You’ve probably heard about modems and routers, and maybe access points at some point in your life. They’re an integral part of your internet connection but you probably don’t know much about them. These terms are often used interchangeably but in reality they are different devices that do very different things.
What is a modem?
Computers use digital signals to communicate but the signal coming from your Internet Service Provider (ISP) will often be analog, not digital. The difference between the two types of signals isn’t really important to understand a modem, but the short story is that they aren’t interchangeable. This is where a modem comes in.
Modems are used to translate signals between the digital signals that your computer understands and the analog signals that your ISP is using. If your internet comes in over a coaxial (cable TV), telephone line, or fiber you will need a modem in order to connect.
What is a router?
A router is the workhorse of the internet. It’s what makes it possible for the internet to exist. Without routers, your web traffic would never make it to its destination.
The internet operates a lot like the USPS does. Just like each home or business has an address, so does each computer or server. These addresses are called IP addresses and they identify devices uniquely so that data can be sent between them. To further identify devices, IP addresses are put into groupings called networks. This is similar to how your street address is identified by the city or state you live in. This is where routers come in.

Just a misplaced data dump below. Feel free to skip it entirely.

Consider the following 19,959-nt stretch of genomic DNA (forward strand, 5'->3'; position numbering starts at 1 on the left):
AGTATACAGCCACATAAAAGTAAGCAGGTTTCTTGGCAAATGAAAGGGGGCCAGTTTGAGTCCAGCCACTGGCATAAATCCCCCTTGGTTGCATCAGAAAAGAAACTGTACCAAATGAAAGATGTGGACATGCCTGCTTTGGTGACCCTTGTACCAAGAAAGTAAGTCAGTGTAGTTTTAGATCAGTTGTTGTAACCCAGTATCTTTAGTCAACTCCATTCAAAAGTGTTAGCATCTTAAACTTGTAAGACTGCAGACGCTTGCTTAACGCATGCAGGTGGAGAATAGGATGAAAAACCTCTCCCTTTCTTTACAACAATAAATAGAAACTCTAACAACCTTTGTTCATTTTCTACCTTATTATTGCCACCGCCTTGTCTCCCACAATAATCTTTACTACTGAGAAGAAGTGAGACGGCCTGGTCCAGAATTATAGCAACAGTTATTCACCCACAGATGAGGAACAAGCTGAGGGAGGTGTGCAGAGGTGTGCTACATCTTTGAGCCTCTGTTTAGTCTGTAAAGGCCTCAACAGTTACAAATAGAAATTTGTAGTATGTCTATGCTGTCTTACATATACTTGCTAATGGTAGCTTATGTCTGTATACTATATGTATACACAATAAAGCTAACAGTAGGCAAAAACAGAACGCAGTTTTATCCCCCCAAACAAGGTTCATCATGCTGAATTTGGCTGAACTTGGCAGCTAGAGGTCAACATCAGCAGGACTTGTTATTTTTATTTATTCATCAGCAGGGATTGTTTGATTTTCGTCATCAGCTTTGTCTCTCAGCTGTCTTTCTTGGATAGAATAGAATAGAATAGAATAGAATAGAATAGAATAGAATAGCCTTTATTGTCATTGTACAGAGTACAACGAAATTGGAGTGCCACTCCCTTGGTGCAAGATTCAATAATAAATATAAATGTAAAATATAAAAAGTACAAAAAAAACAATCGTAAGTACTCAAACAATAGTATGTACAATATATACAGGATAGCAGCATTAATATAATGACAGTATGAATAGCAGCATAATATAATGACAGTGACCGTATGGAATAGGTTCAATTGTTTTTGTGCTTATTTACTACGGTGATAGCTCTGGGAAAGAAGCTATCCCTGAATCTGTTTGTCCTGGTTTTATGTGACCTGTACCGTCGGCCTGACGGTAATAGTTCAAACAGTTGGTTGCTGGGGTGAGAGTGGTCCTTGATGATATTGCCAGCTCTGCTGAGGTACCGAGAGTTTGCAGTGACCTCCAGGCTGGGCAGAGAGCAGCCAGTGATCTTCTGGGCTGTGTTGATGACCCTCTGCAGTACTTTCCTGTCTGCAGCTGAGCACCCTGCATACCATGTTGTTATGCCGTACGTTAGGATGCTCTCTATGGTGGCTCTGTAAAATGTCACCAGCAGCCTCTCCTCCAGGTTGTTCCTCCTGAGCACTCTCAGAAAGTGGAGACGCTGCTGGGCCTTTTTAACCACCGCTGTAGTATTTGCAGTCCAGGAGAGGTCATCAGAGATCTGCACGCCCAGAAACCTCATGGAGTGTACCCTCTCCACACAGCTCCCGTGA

Routers are devices that route traffic between different networks. They operate like USPS distribution centers. Mail is sent from facility to facility until it reaches your city and can be delivered directly to you. In much the same way, each router that your traffic passes through, looks at the address it’s being sent to and sends it towards its destination. If the router isn’t directly connected to the network the traffic is destined towards, it forwards it to the next router. This process repeats until the correct network is found and the data can be delivered to its destination.
What is a wireless access point?
Wireless access points or APs are an easily overlooked component of any network, but are especially important in the modern age. At its core, an AP is a simple device. They broadcast the WiFi networks we connect to every day and that’s it. Even so, the role it fills is . With the increase in the number of wirelessly enabled devices, especially those that are wireless only.
Without this component of networking, everything would have to be wired in order to access the internet. APs are in essence a bridge between wired infrastructure and your devices, allowing them to be portable.
The reason that you may not have heard of this important networking component is that it is usually combined with your router. In order to lower the complexity of home networks, these devices are combined to make a wireless router. This combination of devices reduces the required knowledge to setup and maintain a home network. Going even further, an AP and router might also be combined with a modem to give you a wireless modem/router combo.